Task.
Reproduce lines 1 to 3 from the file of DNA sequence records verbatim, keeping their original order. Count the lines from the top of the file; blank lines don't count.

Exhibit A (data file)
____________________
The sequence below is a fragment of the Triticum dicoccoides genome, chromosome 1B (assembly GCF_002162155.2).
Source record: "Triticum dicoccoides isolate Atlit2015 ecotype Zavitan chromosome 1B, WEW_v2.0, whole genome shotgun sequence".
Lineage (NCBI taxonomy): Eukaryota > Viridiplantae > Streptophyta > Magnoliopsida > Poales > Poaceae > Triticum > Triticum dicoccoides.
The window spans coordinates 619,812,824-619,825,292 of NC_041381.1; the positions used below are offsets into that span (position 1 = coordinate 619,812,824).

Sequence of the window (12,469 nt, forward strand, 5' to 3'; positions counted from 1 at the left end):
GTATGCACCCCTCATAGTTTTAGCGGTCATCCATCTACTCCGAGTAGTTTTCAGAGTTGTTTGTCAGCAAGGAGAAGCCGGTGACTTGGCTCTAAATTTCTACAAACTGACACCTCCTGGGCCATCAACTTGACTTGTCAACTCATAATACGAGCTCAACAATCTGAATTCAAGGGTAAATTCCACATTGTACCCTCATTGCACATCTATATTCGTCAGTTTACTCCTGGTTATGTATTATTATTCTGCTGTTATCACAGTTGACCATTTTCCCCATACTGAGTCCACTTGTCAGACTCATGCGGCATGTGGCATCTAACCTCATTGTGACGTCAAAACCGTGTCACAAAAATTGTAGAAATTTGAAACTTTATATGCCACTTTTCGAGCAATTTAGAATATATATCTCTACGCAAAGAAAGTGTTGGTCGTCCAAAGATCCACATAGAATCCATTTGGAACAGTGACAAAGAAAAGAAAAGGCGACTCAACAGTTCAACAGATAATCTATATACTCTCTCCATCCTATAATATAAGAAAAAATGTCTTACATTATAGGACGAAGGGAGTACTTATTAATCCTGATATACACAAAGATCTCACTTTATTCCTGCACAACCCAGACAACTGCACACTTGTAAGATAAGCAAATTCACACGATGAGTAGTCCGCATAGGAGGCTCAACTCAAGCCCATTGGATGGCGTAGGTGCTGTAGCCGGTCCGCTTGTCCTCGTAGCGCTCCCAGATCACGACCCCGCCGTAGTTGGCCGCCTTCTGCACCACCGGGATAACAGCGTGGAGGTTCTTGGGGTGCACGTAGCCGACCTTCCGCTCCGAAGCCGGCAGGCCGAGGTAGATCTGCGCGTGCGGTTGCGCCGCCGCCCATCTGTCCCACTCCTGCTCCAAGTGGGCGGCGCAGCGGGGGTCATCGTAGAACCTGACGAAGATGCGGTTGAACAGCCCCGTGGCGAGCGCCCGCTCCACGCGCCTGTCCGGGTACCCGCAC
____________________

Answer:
The sequence below is a fragment of the Triticum dicoccoides genome, chromosome 1B (assembly GCF_002162155.2).
Source record: "Triticum dicoccoides isolate Atlit2015 ecotype Zavitan chromosome 1B, WEW_v2.0, whole genome shotgun sequence".
Lineage (NCBI taxonomy): Eukaryota > Viridiplantae > Streptophyta > Magnoliopsida > Poales > Poaceae > Triticum > Triticum dicoccoides.